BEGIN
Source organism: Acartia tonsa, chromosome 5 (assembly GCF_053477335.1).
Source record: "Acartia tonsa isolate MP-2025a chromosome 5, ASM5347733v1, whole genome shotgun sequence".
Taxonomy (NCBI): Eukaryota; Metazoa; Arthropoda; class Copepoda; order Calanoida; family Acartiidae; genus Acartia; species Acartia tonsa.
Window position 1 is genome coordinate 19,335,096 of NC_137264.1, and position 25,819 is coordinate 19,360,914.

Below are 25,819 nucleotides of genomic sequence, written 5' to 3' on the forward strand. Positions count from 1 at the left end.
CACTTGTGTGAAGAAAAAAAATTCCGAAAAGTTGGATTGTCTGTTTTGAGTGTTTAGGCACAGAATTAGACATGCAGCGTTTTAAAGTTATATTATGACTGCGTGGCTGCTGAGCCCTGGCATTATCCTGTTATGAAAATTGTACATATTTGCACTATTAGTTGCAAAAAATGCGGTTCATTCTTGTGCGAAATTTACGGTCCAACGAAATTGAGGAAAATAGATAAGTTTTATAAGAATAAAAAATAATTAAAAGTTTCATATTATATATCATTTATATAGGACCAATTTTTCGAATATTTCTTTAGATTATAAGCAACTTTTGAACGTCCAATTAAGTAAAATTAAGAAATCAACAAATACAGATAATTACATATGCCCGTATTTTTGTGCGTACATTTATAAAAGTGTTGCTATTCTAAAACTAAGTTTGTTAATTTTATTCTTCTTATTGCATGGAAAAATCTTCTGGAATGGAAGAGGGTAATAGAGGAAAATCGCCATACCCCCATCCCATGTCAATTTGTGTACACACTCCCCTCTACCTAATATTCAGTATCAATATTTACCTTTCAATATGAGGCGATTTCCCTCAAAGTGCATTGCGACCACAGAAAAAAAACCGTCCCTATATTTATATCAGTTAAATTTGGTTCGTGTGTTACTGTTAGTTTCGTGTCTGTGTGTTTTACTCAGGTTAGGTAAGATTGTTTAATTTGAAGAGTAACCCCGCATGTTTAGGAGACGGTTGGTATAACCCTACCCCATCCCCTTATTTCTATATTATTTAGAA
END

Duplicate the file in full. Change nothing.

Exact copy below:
Source organism: Acartia tonsa, chromosome 5 (assembly GCF_053477335.1).
Source record: "Acartia tonsa isolate MP-2025a chromosome 5, ASM5347733v1, whole genome shotgun sequence".
Taxonomy (NCBI): Eukaryota; Metazoa; Arthropoda; class Copepoda; order Calanoida; family Acartiidae; genus Acartia; species Acartia tonsa.
Window position 1 is genome coordinate 19,335,096 of NC_137264.1, and position 25,819 is coordinate 19,360,914.

Below are 25,819 nucleotides of genomic sequence, written 5' to 3' on the forward strand. Positions count from 1 at the left end.
CACTTGTGTGAAGAAAAAAAATTCCGAAAAGTTGGATTGTCTGTTTTGAGTGTTTAGGCACAGAATTAGACATGCAGCGTTTTAAAGTTATATTATGACTGCGTGGCTGCTGAGCCCTGGCATTATCCTGTTATGAAAATTGTACATATTTGCACTATTAGTTGCAAAAAATGCGGTTCATTCTTGTGCGAAATTTACGGTCCAACGAAATTGAGGAAAATAGATAAGTTTTATAAGAATAAAAAATAATTAAAAGTTTCATATTATATATCATTTATATAGGACCAATTTTTCGAATATTTCTTTAGATTATAAGCAACTTTTGAACGTCCAATTAAGTAAAATTAAGAAATCAACAAATACAGATAATTACATATGCCCGTATTTTTGTGCGTACATTTATAAAAGTGTTGCTATTCTAAAACTAAGTTTGTTAATTTTATTCTTCTTATTGCATGGAAAAATCTTCTGGAATGGAAGAGGGTAATAGAGGAAAATCGCCATACCCCCATCCCATGTCAATTTGTGTACACACTCCCCTCTACCTAATATTCAGTATCAATATTTACCTTTCAATATGAGGCGATTTCCCTCAAAGTGCATTGCGACCACAGAAAAAAAACCGTCCCTATATTTATATCAGTTAAATTTGGTTCGTGTGTTACTGTTAGTTTCGTGTCTGTGTGTTTTACTCAGGTTAGGTAAGATTGTTTAATTTGAAGAGTAACCCCGCATGTTTAGGAGACGGTTGGTATAACCCTACCCCATCCCCTTATTTCTATATTATTTAGAA